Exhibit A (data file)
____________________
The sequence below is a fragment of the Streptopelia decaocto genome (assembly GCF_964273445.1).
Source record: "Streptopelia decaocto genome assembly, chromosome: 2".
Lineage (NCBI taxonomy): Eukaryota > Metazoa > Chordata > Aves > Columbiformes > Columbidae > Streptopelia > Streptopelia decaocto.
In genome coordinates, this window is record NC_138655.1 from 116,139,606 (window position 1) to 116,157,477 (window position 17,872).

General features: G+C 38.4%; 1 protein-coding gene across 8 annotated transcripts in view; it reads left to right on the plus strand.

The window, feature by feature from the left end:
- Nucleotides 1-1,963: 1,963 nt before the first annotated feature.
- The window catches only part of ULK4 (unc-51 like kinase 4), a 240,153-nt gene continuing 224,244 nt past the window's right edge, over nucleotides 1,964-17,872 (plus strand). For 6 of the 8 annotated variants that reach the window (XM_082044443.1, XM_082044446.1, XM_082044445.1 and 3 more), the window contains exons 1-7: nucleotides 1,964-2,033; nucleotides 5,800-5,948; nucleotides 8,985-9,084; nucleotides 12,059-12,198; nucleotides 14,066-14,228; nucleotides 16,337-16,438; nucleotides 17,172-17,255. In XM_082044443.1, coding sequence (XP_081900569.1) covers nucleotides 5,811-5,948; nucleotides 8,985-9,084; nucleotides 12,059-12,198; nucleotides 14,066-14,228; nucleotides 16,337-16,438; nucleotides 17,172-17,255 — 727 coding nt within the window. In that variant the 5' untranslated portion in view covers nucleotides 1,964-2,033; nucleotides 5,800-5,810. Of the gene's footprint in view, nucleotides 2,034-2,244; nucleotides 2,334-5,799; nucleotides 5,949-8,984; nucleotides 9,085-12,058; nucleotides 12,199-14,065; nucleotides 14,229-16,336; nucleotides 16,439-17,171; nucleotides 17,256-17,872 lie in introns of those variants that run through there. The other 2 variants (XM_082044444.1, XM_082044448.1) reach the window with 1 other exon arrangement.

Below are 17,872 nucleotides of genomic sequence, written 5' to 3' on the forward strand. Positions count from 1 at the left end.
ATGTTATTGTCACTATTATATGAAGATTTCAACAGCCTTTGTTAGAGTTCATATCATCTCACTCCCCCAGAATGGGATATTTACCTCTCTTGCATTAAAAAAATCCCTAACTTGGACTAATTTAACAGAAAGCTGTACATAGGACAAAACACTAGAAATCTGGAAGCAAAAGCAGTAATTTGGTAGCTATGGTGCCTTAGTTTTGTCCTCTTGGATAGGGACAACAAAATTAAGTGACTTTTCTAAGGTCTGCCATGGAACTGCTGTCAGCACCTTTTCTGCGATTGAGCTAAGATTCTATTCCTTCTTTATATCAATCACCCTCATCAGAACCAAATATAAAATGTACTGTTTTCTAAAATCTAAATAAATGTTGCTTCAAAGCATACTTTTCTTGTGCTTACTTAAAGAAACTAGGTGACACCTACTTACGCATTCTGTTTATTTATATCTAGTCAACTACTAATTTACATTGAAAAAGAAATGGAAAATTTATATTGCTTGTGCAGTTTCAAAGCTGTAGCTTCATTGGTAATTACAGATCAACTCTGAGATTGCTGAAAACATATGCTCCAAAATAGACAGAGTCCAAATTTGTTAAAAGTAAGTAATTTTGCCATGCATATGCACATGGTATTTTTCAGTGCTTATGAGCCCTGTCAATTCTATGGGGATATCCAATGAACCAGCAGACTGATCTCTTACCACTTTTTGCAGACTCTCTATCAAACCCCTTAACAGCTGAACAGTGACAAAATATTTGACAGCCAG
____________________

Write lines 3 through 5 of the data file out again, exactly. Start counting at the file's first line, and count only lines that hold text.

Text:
Lineage (NCBI taxonomy): Eukaryota > Metazoa > Chordata > Aves > Columbiformes > Columbidae > Streptopelia > Streptopelia decaocto.
In genome coordinates, this window is record NC_138655.1 from 116,139,606 (window position 1) to 116,157,477 (window position 17,872).

General features: G+C 38.4%; 1 protein-coding gene across 8 annotated transcripts in view; it reads left to right on the plus strand.